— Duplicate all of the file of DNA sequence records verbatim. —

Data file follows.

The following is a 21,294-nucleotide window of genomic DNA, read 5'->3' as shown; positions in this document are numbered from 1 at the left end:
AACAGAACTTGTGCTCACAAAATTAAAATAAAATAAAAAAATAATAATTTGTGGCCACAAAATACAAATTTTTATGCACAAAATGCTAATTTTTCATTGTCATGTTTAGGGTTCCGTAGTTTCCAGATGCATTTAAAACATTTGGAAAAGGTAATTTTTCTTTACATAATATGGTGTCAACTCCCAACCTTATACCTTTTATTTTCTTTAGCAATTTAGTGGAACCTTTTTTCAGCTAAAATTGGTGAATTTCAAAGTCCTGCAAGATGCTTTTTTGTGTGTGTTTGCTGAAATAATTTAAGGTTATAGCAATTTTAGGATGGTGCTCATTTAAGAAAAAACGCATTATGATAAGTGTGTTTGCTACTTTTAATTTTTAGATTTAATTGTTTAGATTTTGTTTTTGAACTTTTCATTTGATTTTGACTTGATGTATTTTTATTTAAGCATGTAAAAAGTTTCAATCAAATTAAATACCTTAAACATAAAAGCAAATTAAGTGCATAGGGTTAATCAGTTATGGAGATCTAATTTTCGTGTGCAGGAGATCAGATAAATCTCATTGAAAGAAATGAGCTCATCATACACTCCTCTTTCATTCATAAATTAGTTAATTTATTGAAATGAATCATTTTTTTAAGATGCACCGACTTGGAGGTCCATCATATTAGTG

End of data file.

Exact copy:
The following is a 21,294-nucleotide window of genomic DNA, read 5'->3' as shown; positions in this document are numbered from 1 at the left end:
AACAGAACTTGTGCTCACAAAATTAAAATAAAATAAAAAAATAATAATTTGTGGCCACAAAATACAAATTTTTATGCACAAAATGCTAATTTTTCATTGTCATGTTTAGGGTTCCGTAGTTTCCAGATGCATTTAAAACATTTGGAAAAGGTAATTTTTCTTTACATAATATGGTGTCAACTCCCAACCTTATACCTTTTATTTTCTTTAGCAATTTAGTGGAACCTTTTTTCAGCTAAAATTGGTGAATTTCAAAGTCCTGCAAGATGCTTTTTTGTGTGTGTTTGCTGAAATAATTTAAGGTTATAGCAATTTTAGGATGGTGCTCATTTAAGAAAAAACGCATTATGATAAGTGTGTTTGCTACTTTTAATTTTTAGATTTAATTGTTTAGATTTTGTTTTTGAACTTTTCATTTGATTTTGACTTGATGTATTTTTATTTAAGCATGTAAAAAGTTTCAATCAAATTAAATACCTTAAACATAAAAGCAAATTAAGTGCATAGGGTTAATCAGTTATGGAGATCTAATTTTCGTGTGCAGGAGATCAGATAAATCTCATTGAAAGAAATGAGCTCATCATACACTCCTCTTTCATTCATAAATTAGTTAATTTATTGAAATGAATCATTTTTTTAAGATGCACCGACTTGGAGGTCCATCATATTAGTG